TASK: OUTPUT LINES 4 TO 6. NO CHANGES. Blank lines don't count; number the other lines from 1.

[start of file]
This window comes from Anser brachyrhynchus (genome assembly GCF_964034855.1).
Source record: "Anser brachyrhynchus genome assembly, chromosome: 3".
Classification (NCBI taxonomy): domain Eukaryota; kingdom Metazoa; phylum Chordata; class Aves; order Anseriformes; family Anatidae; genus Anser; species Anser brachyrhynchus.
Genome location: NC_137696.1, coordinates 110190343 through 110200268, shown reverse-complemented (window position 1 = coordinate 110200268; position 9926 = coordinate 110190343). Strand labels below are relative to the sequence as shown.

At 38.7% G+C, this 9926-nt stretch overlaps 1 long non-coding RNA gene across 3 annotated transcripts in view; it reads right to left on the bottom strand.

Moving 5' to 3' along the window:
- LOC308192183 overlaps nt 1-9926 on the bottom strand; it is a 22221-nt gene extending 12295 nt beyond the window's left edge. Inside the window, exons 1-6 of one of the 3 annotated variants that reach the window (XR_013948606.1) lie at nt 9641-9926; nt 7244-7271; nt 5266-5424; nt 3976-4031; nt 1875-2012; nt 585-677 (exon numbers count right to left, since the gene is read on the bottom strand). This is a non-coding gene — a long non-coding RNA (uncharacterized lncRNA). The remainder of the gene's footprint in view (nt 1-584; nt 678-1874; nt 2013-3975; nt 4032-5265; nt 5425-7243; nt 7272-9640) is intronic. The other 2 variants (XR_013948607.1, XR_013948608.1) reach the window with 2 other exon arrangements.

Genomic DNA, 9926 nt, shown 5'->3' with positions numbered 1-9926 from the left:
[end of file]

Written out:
Genome location: NC_137696.1, coordinates 110190343 through 110200268, shown reverse-complemented (window position 1 = coordinate 110200268; position 9926 = coordinate 110190343). Strand labels below are relative to the sequence as shown.

At 38.7% G+C, this 9926-nt stretch overlaps 1 long non-coding RNA gene across 3 annotated transcripts in view; it reads right to left on the bottom strand.

Moving 5' to 3' along the window: